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Peter King
April 26, 2004
Forget the awkward throwing motion and the lack of mobility. N.C. State quarterback Philip Rivers has the moxie to succeed in the NFL
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April 26, 2004

Rivers' Edge

Forget the awkward throwing motion and the lack of mobility. N.C. State quarterback Philip Rivers has the moxie to succeed in the NFL

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The best athletes have a rare combination of qualities—skill, poise and the kind of moxie that says, When the game's on the line, I'll make the play to win it. NFL teams pay scouts to find players who have this gift, particularly when teams are evaluating the most important position on the field. � "There's an it factor for quarterbacks," says New York Giants general manager Ernie Accorsi, who, as G.M. of the Baltimore Colts and the Cleveland Browns, drafted John Elway and Bernie Kosar, respectively, because he thought each passer had the gift. "You know when your guy has it, and you know when he doesn't. When I came into the NFL with Baltimore [in 1970], I was around the ultimate it guy, Johnny Unitas. Guys like that are natural leaders and play so well that you say, 'We'll win with this guy.' "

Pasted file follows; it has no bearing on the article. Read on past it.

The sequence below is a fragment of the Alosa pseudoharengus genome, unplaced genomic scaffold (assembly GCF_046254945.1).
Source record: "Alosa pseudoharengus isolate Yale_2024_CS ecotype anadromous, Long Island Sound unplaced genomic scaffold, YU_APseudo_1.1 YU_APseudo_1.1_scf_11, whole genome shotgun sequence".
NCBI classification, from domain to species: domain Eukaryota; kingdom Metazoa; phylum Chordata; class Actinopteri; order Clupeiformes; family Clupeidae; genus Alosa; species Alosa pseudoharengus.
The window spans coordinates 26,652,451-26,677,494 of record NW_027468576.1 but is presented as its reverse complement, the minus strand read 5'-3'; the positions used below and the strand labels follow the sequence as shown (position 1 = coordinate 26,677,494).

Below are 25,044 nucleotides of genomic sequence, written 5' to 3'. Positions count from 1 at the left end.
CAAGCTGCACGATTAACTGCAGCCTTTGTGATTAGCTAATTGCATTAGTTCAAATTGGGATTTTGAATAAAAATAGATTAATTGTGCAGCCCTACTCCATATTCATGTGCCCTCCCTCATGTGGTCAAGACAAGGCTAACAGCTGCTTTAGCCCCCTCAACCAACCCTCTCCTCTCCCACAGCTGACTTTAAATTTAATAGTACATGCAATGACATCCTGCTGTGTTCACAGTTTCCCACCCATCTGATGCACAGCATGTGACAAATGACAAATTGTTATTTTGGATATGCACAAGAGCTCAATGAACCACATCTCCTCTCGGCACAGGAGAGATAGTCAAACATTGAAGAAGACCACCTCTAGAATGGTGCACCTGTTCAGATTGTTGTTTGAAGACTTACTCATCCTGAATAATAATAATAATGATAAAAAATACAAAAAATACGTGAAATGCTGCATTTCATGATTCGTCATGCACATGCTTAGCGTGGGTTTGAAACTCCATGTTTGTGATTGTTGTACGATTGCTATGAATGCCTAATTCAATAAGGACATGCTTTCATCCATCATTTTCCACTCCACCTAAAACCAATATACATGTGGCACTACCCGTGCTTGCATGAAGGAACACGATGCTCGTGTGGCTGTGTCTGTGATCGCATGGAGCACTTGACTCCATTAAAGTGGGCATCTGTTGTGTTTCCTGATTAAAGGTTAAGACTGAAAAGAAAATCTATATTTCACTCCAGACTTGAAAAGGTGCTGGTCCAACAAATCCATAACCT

This winter, when NFL coaches and scouts analyzed game tape and the workouts of North Carolina State's Philip Rivers, who started more games (51) than any other quarterback in NCAA Division I history, they saw a passer with a three-quarter throwing motion, an average deep arm and little mobility. So why might Rivers go as high as fourth in the NFL draft this Saturday? Simply put, he has it. "He's so mature, so talented," says Accorsi, who with coach Tom Coughlin led a Giants delegation that worked out Rivers in Raleigh on April 5. "When I walked off the field after the workout, I told Tom, 'This guy will succeed in our league.' "

But this weekend's NFL draft is shaping up as a particularly unpredictable one. The San Diego Chargers and the Oakland Raiders, picking first and second, respectively, could move down for a package of draft picks and/or players. Selecting third, the Arizona Cardinals appear set on taking a wide receiver, and the Giants, at No. 4, would love to move up for a shot at Mississippi quarterback Eli Manning or Iowa tackle Robert Gallery. The Washington Redskins, picking fifth, have great interest in Gallery (box, page 58). Because six potential offensive standouts are available—Manning, Rivers and Ben Roethlisberger of Miami ( Ohio) at quarterback, Kellen Winslow Jr. of Miami ( Fla.) at tight end and Larry Fitzgerald of Pitt and Roy Williams of Texas at wide receiver—teams needing a boost on offense, such as the Pittsburgh Steelers (picking 11th), the Buffalo Bills (13th) and the Denver Broncos (17th), may also try to move into the top 10.

For teams in need of defensive help, there's not much marquee talent. Ends Kenechi Udeze of USC and Will Smith of Ohio State are the best pass rushers, while in the secondary cornerbacks DeAngelo Hall of Virginia Tech and Dunta Robinson of South Carolina and safety Sean Taylor of Miami ( Fla.) are likely first-round selections.